Friday, July 27, 2012
Press Release: Carnegie Mellon University’s Miller Gallery Presents US Premiere of “Imperfect Health: The Medicalization of Architecture”
Exhibition Takes an Innovative, Thought-Provoking View of Intersections Between Health, Architecture and Urban Design
Contact: Pam Wigley / 412-268-1047 / email@example.com
PITTSBURGH—The Miller Gallery, Carnegie Mellon University’s award-winning and critically acclaimed contemporary art gallery, presents the U.S. premiere of “Imperfect Health: The Medicalization of Architecture,” a new exhibition that examines the complexity of today’s interrelated and emerging health problems juxtaposed with a variety of proposed architectural and urban solutions.
The exhibit, organized by the Canadian Centre for Architecture (CCA), Montréal, will open with a reception from 6 to 8 p.m., Friday, Sept. 14, and will run through Feb. 24, 2013. A tour at 4:30 p.m., led by the curators, will precede the reception. The exhibition and opening events are free and open to the public.
Through photographs, sculpture, video, publications, research and archival materials, design projects, and architectural models and drawings, “Imperfect Health” uncovers some of the uncertainties and contradictions in current ideas around health and considers how architecture acknowledges, incorporates and affects these issues. The exhibition questions common understandings of “positive” and “negative” outcomes within the flux of research on, and cultural conceptions of, health.
“We observe — and suffer daily from — the unforeseen consequences of our actions on the environment,” write CCA curators Giovanna Borasi and Mirko Zardini, remarking that society today is anxious about pollution, food safety, allergens, asthma, cancer, obesity and aging. “Now that everything is perceived to be a possible source of disease, the health, defense and fortification of our own bodies has become an obsessive pursuit. We have begun to think of all aspects of our lives in medical terms.”
Researchers and designers in the fields of architecture, urban design and landscape design have begun to grapple with health issues and fears in their projects. Their ideas are based on the optimistic premise that design has the capacity to deliver individual and collective well-being. Contemporary projects from around the world propose allergy-free gardens, more trees, cleaner air, soil remediation and new quarantine spaces to prevent epidemic outbreaks. But, are design projects really able to provide a cure for what ails us — or only imperfect solutions?
“Imperfect Health” features works from the CCA’s extensive collection and loans from other individuals and institutions, by an international group of architects, artists, and designers including Bernd and Hilla Becher, Berkeley Institute of Design and Intel Labs, BIG (Bjarke Ingels Group), Mel Chin, Todd Haynes, Henry Dreyfuss Associates, Steven Holl Architects, Gordon Matta-Clark, Niall McLaughlin, MIT AgeLab, Morphosis, MVRDV, New York City Department of Health and Mental Hygiene, OMA (Office for Metropolitan Architecture), François Roche, SANAA (Sejima and Nishizawa and Associates), and Alison and Peter Smithson.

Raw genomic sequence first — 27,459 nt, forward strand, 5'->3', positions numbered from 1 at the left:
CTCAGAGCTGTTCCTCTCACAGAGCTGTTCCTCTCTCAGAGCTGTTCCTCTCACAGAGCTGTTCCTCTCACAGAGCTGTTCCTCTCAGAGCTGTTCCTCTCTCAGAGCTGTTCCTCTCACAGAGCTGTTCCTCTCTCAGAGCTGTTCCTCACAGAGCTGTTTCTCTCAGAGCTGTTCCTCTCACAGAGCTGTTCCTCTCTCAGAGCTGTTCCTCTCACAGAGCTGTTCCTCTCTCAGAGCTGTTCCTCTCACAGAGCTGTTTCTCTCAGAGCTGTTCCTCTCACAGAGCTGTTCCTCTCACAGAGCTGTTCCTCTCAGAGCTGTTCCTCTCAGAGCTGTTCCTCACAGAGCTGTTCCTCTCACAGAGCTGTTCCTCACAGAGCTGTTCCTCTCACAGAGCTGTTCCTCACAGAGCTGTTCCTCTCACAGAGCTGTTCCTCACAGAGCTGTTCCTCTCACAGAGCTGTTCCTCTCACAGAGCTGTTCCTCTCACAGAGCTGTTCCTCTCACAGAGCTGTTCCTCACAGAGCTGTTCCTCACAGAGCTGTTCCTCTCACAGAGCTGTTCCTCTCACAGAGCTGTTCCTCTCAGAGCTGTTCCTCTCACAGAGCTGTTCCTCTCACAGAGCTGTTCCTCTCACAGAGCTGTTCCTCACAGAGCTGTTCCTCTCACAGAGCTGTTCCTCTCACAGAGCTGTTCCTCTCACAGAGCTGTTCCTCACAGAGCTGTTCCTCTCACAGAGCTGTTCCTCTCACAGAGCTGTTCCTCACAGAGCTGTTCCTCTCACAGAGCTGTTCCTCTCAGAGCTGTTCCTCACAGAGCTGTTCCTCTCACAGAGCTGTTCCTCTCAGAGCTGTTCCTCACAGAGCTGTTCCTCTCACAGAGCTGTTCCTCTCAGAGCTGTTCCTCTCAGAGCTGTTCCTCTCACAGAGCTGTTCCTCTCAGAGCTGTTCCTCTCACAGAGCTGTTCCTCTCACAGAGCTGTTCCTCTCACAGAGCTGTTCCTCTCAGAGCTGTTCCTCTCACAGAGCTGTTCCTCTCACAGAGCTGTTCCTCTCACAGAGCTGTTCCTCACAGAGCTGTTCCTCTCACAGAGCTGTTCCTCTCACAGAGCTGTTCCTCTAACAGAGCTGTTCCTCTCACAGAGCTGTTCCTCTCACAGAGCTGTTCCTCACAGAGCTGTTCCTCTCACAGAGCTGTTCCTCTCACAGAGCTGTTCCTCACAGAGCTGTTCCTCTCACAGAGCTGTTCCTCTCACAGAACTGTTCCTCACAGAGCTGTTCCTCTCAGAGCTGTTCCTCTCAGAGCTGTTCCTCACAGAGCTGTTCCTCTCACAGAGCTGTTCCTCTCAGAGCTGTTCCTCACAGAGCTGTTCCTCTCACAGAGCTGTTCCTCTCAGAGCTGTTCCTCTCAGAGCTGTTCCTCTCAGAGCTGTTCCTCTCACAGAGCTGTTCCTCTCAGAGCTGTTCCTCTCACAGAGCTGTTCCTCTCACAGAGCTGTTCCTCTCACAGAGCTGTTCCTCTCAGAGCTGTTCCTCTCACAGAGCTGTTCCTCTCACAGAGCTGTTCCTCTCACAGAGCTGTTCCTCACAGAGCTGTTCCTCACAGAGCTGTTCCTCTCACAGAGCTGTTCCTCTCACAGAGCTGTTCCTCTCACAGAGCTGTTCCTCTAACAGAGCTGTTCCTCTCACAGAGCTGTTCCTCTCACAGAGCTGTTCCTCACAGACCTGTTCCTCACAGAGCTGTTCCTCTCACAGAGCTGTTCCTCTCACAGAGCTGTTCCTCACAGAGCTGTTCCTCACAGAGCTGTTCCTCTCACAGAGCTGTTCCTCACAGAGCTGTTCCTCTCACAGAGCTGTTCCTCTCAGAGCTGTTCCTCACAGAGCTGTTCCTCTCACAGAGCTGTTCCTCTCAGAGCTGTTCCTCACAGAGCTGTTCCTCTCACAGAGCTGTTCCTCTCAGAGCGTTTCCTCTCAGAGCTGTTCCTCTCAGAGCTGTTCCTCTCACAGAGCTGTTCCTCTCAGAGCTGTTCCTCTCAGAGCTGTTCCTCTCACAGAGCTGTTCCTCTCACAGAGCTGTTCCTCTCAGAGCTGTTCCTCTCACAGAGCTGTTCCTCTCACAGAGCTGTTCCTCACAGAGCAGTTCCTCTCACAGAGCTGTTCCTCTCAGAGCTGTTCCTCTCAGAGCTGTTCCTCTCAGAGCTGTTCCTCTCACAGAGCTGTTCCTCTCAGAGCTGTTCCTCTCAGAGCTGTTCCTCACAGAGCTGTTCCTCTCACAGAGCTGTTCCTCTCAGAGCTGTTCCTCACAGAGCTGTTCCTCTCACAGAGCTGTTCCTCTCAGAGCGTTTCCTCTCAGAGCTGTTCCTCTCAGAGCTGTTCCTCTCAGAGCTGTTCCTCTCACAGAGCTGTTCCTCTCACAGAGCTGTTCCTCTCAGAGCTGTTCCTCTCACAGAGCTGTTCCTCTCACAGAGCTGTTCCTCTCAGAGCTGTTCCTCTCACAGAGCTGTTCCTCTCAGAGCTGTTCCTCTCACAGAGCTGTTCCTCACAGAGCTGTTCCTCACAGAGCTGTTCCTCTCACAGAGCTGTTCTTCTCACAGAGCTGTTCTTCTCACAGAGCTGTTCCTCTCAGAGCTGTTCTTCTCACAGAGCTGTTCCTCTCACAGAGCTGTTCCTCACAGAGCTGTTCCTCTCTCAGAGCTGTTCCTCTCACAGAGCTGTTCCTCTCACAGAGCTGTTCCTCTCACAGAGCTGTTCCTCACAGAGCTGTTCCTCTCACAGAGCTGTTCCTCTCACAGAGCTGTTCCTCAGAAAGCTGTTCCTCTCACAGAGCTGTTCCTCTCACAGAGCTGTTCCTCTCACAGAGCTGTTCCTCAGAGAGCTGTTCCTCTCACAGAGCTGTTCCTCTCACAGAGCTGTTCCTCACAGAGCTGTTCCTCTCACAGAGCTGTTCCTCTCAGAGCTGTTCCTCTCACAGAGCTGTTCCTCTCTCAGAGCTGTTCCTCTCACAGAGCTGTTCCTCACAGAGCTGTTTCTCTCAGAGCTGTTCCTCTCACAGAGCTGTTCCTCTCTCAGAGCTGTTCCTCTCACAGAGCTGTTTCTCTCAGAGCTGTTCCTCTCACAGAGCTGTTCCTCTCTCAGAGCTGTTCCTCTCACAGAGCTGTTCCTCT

An exhibition as innovative and thought-provoking around issues of health, architecture and urban design has never been presented in this region. “Imperfect Health” has particular resonance in Pittsburgh, a city that has recovered from the collapse of its steel industry through its new health care, education and technology industries, and at Carnegie Mellon, a research institution focused on innovation, interdisciplinary collaboration, and creating and implementing solutions for real problems. As with many major cities, Pittsburgh faces environmental challenges — with higher rates of cancer, asthma, and obesity than the national averages, according to recent reports from the American Lung Association, Centers for Disease Control and Prevention, and the Pennsylvania Department of Health.
“‘Imperfect Health’ makes an insightful contribution to local and national dialogues around health problems, and whether architecture and design should take on prescriptive roles,” says Astria Suparak, director of the Miller Gallery.
A book of the same title, published by the CCA with Lars Müller Publishers, accompanies the exhibition and is available as an e-book, recently launched on iTunes, and as a print edition in the gallery. Edited by CCA Curators Giovanna Borasi and Mirko Zardini, it extends the research and includes essays by Carla Keirns, David Gissen, Hilary Sample, Linda Pollak, Deane Simpson, Margaret Campbell, Sarah Schrank, and Nan Ellin. An innovative online TV channel (imperfecthealth.tv) developed by the CCA presents hours of programming on themes related to health and the built environment. In addition, the Miller Gallery will host public programs including a lecture series, panel discussions, screenings, and tours.
The Miller Gallery is located in the Purnell Center for the Arts on Carnegie Mellon’s Pittsburgh campus. Admission is free; the gallery is open to the public from noon to 6 p.m. Tuesday through Sunday. For more information, including print-ready images and a list of events, visit www.cmu.edu/millergallery/exhibitions/imperfecthealth or http://bit.ly/ImperfectHealth.
Photo depicts an alternative treatment for respiratory conditions, through overnight therapy sessions in the salty air of an underground salt mine. Speleotherapy: Breathing In, Solotvyno salt mine, Ukraine, 2009, chromogenic color print, 36.5 x 54.4 cm © Kirill Kuletski.